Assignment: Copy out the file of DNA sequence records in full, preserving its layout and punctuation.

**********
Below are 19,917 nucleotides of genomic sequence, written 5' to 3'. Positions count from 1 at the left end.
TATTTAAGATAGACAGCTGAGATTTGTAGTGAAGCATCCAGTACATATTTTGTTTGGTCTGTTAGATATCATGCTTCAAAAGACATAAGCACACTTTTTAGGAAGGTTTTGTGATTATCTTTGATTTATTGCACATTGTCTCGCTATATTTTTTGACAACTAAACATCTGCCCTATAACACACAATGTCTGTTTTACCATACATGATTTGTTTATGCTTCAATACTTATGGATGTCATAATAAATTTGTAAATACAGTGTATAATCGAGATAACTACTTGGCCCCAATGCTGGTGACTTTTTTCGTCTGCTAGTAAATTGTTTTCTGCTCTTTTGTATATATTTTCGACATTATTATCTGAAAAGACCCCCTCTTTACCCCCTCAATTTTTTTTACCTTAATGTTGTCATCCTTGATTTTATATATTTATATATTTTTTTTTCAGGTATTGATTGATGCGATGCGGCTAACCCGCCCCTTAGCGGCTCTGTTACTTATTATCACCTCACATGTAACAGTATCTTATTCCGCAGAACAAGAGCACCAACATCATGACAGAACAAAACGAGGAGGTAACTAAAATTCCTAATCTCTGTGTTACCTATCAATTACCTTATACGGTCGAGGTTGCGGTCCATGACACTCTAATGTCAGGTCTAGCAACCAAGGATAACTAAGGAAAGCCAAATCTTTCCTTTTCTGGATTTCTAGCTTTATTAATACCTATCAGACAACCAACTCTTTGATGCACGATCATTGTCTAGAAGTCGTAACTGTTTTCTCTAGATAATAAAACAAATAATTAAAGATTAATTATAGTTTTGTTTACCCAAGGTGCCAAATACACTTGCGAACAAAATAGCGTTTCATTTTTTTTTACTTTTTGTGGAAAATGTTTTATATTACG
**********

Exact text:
Below are 19,917 nucleotides of genomic sequence, written 5' to 3'. Positions count from 1 at the left end.
TATTTAAGATAGACAGCTGAGATTTGTAGTGAAGCATCCAGTACATATTTTGTTTGGTCTGTTAGATATCATGCTTCAAAAGACATAAGCACACTTTTTAGGAAGGTTTTGTGATTATCTTTGATTTATTGCACATTGTCTCGCTATATTTTTTGACAACTAAACATCTGCCCTATAACACACAATGTCTGTTTTACCATACATGATTTGTTTATGCTTCAATACTTATGGATGTCATAATAAATTTGTAAATACAGTGTATAATCGAGATAACTACTTGGCCCCAATGCTGGTGACTTTTTTCGTCTGCTAGTAAATTGTTTTCTGCTCTTTTGTATATATTTTCGACATTATTATCTGAAAAGACCCCCTCTTTACCCCCTCAATTTTTTTTACCTTAATGTTGTCATCCTTGATTTTATATATTTATATATTTTTTTTTCAGGTATTGATTGATGCGATGCGGCTAACCCGCCCCTTAGCGGCTCTGTTACTTATTATCACCTCACATGTAACAGTATCTTATTCCGCAGAACAAGAGCACCAACATCATGACAGAACAAAACGAGGAGGTAACTAAAATTCCTAATCTCTGTGTTACCTATCAATTACCTTATACGGTCGAGGTTGCGGTCCATGACACTCTAATGTCAGGTCTAGCAACCAAGGATAACTAAGGAAAGCCAAATCTTTCCTTTTCTGGATTTCTAGCTTTATTAATACCTATCAGACAACCAACTCTTTGATGCACGATCATTGTCTAGAAGTCGTAACTGTTTTCTCTAGATAATAAAACAAATAATTAAAGATTAATTATAGTTTTGTTTACCCAAGGTGCCAAATACACTTGCGAACAAAATAGCGTTTCATTTTTTTTTACTTTTTGTGGAAAATGTTTTATATTACG